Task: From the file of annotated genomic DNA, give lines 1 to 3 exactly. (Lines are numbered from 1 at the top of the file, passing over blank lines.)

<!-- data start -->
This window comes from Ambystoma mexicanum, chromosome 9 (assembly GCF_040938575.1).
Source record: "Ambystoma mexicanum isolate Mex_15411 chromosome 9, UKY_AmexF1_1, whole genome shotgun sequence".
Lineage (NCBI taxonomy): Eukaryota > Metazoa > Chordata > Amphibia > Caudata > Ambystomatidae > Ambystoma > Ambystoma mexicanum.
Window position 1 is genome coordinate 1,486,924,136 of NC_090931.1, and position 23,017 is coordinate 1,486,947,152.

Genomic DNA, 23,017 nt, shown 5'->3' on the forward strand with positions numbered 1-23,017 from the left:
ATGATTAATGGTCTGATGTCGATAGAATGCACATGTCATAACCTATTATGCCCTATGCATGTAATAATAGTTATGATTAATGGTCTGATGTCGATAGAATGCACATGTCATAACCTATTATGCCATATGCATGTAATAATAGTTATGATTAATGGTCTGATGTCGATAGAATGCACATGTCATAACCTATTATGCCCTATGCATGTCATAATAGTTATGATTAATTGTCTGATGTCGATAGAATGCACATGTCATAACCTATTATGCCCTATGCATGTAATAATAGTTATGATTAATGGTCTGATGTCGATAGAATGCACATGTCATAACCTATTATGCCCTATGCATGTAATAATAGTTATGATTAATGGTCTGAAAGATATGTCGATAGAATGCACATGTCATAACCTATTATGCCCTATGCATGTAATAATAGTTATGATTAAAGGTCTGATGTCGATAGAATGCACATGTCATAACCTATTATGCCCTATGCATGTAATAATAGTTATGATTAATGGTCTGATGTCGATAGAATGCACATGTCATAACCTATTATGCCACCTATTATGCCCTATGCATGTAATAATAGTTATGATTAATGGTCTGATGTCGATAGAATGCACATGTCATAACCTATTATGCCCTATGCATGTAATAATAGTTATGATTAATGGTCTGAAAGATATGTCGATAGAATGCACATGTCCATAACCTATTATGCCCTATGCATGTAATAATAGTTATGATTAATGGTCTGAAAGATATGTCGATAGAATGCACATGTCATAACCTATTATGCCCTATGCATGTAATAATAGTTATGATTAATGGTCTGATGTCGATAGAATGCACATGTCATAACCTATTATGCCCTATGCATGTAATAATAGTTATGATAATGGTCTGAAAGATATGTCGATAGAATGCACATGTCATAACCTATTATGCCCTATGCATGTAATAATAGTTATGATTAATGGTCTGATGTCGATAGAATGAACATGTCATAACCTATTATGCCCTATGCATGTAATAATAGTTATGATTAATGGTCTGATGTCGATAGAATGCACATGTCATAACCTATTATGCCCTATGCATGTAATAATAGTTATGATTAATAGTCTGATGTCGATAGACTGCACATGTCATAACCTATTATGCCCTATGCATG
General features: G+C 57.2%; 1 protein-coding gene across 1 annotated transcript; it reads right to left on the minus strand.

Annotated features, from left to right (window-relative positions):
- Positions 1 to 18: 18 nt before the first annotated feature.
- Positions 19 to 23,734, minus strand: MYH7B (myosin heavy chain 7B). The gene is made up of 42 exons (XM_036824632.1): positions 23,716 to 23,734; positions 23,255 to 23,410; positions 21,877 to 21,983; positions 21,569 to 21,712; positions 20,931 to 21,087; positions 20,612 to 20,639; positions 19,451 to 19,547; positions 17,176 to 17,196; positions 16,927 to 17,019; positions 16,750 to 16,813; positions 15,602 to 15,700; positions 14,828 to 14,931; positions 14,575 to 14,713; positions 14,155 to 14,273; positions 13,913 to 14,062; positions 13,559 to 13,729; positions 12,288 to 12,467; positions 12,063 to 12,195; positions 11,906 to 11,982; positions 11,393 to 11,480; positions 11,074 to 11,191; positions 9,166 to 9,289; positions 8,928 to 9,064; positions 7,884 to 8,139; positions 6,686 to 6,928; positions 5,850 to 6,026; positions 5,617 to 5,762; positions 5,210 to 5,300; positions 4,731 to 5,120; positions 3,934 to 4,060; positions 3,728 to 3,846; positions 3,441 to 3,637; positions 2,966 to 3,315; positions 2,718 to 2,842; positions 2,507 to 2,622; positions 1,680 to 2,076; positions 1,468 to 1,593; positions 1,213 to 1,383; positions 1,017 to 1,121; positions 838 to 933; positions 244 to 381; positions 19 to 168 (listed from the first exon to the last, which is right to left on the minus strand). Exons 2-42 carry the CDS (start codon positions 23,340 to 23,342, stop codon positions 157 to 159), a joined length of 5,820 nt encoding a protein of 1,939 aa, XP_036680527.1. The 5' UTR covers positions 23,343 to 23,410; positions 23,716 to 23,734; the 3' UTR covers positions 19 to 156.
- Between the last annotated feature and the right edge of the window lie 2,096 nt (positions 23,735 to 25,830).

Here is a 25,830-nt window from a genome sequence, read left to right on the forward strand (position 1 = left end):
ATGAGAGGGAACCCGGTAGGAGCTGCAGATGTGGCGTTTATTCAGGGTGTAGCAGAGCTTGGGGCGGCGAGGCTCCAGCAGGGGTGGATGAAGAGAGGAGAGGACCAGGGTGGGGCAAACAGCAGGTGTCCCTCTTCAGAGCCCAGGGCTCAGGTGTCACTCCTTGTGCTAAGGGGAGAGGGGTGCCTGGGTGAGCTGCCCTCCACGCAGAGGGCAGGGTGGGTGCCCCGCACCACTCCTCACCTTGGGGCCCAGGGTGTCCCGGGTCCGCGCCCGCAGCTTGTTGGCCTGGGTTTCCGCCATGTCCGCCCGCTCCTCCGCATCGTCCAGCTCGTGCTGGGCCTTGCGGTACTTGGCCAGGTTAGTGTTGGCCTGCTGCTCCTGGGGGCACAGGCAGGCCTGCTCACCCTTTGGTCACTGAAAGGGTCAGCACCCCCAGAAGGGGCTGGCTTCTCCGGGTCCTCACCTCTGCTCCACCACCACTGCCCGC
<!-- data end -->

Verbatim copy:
This window comes from Ambystoma mexicanum, chromosome 9 (assembly GCF_040938575.1).
Source record: "Ambystoma mexicanum isolate Mex_15411 chromosome 9, UKY_AmexF1_1, whole genome shotgun sequence".
Lineage (NCBI taxonomy): Eukaryota > Metazoa > Chordata > Amphibia > Caudata > Ambystomatidae > Ambystoma > Ambystoma mexicanum.